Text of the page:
Breaking News: McGovern quits Police Commission

Police Commission Chairman Roger McGovern, center, reacts as Commissioner Daniel Portanova, left, reads a resolution referring McGovern to the Ethics Commission.
Police Commission Chairman Roger McGovern, center, reacts as Commissioner Daniel Portanova, left, reads a resolution referring McGovern to the Ethics Commission.

UPDATED 4:12 p.m. - Police Commission Chairman Roger McGovern has resigned from the board, just days before he was scheduled to go before the Ethics Commission. McGovern had been referred to the Ethics Commission by his fellow Police Commission members due to his actions after a minor traffic accident in August. The commission had planned a public hearing for Saturday.
McGovern submitted his resignation in a one-sentence letter dated January 1 but received by First Selectman Tim Herbst this morning. In the letter, McGovern wrote simply, “Please accept my retirement from Board of Police Commission of the Town of Trumbull effective immediately.”

Herbst said he was glad the town would be able to move on.
“I am glad we can finally put this matter behind us and focus on the good work of the Trumbull Police Department,” Herbst said.
Herbst also thanked the Ethics Commission and Chairman Thomas White, and the police officers who conducted the investigation into McGovern’s actions.
“It is unfortunate that the Ethics Commission’s time and resources were utilized for a period of several months only to receive this resignation letter before the public hearing scheduled for this Saturday,” Herbst said. “Everyone should know that we have an Ethics Commission that takes their duty very seriously.”

It remains unclear though exactly what effect McGovern's resignation will have on the complaint against him. Though Saturday's hearing has been canceled, the commission rescheduled the topic for January 21.

Ethics Commission Chairman Thomas Lee said the commission would meet before January 21 to determine how to proceed.
The entire series of events began with an August 19 traffic incident. Bernardino Nieva, an employee at the Stop & Shop on Quality Street in Trumbull, was riding his bicycle on Route 111 at 7:54 a.m. headed to work when he attempted to turn right onto Blackhouse Road. Nieva said he fumbled with the brake handle on his bike, which caused him to swing wide on the turn. He then struck the driver’s side rear door of McGovern’s vehicle, which was stopped at the intersection, causing minor damage. McGovern was not injured and Nieva sustained a small scrape on his left elbow. The report from the incident indicates Nieva was at fault, but he was not issued a ticket or warning from the responding officer.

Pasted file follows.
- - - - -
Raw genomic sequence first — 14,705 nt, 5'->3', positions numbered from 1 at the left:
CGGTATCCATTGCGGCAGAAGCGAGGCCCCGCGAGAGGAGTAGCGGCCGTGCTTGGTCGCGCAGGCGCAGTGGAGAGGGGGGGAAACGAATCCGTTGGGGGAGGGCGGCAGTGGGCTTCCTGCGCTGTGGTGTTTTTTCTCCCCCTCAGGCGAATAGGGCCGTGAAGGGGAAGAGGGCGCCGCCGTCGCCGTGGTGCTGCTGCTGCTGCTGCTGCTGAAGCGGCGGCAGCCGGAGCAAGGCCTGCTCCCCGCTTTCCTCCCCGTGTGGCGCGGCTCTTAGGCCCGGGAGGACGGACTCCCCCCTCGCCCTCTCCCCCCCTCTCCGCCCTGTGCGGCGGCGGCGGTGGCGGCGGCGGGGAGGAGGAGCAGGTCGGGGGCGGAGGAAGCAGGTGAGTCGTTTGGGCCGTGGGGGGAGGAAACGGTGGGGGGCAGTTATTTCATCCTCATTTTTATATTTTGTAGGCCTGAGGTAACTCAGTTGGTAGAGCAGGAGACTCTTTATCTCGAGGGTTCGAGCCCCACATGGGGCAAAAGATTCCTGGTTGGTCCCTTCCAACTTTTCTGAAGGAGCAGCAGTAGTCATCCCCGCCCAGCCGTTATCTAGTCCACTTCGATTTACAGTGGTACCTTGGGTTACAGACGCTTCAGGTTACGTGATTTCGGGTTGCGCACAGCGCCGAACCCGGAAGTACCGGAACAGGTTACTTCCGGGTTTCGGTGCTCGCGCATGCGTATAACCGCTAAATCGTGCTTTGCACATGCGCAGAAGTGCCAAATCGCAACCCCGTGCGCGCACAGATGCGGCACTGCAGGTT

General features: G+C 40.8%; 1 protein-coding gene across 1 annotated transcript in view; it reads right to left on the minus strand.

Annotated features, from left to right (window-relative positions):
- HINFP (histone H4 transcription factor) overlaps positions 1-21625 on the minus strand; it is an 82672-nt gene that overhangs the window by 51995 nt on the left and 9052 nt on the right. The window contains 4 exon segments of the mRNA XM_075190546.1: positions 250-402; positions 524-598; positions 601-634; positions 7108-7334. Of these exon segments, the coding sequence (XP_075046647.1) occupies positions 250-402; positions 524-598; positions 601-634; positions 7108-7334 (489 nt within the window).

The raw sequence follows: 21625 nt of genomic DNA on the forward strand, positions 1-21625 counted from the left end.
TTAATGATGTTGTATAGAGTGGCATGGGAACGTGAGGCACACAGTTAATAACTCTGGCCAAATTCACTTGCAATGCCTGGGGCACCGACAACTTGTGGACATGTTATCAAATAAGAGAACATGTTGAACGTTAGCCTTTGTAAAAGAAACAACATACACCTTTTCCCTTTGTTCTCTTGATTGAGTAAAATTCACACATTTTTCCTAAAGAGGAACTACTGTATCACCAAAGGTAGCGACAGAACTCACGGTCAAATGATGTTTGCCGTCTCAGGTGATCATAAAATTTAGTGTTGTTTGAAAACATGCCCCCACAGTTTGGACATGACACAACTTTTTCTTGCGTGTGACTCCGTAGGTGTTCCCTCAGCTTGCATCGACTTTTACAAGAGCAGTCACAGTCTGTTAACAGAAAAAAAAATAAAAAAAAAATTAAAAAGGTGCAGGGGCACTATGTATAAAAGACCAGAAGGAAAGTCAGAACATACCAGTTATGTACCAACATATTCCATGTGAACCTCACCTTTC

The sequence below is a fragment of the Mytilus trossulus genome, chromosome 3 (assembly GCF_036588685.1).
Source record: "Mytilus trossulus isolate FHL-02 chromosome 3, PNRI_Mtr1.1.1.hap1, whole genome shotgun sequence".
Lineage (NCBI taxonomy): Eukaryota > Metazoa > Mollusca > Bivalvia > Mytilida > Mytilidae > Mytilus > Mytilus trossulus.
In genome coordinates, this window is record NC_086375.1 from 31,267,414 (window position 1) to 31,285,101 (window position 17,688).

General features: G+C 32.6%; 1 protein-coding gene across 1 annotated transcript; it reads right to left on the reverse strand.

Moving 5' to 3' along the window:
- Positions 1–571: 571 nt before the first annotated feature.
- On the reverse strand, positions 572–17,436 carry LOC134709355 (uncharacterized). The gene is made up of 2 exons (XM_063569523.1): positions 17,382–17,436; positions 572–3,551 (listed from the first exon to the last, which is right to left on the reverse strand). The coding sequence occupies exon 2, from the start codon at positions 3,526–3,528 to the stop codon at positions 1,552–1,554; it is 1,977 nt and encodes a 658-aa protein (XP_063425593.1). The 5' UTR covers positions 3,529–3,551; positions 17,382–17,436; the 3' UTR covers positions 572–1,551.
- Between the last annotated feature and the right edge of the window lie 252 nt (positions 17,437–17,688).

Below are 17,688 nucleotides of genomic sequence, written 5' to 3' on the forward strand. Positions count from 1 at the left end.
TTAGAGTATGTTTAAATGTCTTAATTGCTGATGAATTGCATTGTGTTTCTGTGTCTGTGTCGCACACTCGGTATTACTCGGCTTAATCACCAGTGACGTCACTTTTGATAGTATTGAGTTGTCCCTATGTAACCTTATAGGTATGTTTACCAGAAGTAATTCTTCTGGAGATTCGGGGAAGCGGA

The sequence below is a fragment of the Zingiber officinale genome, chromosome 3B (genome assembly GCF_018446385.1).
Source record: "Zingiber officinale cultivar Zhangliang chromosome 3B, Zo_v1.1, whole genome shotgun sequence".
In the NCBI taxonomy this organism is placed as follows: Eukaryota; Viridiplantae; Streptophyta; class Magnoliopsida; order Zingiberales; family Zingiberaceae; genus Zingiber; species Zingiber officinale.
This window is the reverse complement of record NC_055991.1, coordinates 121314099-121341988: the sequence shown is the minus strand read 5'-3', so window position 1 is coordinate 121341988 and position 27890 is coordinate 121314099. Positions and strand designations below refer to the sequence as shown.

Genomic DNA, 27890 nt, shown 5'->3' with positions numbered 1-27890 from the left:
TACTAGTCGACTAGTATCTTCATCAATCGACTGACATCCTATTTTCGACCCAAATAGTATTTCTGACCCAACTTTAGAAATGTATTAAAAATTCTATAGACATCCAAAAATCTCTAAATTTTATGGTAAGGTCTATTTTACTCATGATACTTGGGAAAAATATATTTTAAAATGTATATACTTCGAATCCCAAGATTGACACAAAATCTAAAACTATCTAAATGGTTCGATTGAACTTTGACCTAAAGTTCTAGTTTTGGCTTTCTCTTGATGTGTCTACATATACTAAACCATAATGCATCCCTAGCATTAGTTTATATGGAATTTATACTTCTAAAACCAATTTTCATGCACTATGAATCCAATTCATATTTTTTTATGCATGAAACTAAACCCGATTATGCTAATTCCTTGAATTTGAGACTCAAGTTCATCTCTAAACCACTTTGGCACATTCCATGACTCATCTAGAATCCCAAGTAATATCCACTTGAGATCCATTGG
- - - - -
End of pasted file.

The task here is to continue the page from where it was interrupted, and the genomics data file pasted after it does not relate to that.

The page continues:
In his sworn statement on the incident, Nieva told Trumbull police that he and McGovern had waited for police to arrive so McGovern could get an official report for his insurance.
About a week later, Nieva said he was on his way to work again when McGovern drove past him, then made a U-turn and pulled into a driveway two houses down from where Nieva lives, blocking Nieva’s bike with his car. McGovern and two other men got out and “surrounded” Nieva, and McGovern asked for $2,600 to cover the repairs to his car. Nieva said he worked at Stop & Shop and didn’t have that kind of money and McGovern replied that he was not going to use his insurance because he would be “kicked off” his policy. McGovern then said he would go to see Nieva at work to talk about it more, according to the report.
When McGovern went to Stop & Shop later that day he told Nieva to borrow the money or get a credit card advance, Nieva said. When Nieva again stated he did not have the money to pay him, McGovern told him to talk to his family and “figure something out.”
It was during this conversation that Nieva said McGovern showed him a badge and said he was a law enforcement official. In his role as a member of the Police Commission, the town issued McGovern a badge.
A week later McGovern went to the store looking for Nieva, who was not working at the time, and allegedly demanded Nieva’s work schedule, which the store manager refused to provide. The manager advised Nieva to call the police if McGovern contacted him again, according to the report. When McGovern returned to the store September 9, Nieva told him he was going to call the police, and McGovern allegedly replied, “I am the police” and left.
Nieva reported the series of incidents to Trumbull Police September 9 and the department conducted a three-week investigation that included interviews and an examination of surveillance video from the store. At the conclusion of his report, Sgt. Michael Pires stated his intention to seek an arrest warrant.
Pires further noted that McGovern had not replied to his request for a statement, though he did deny showing his badge in a phone conversation with Chief Michael Lombardo.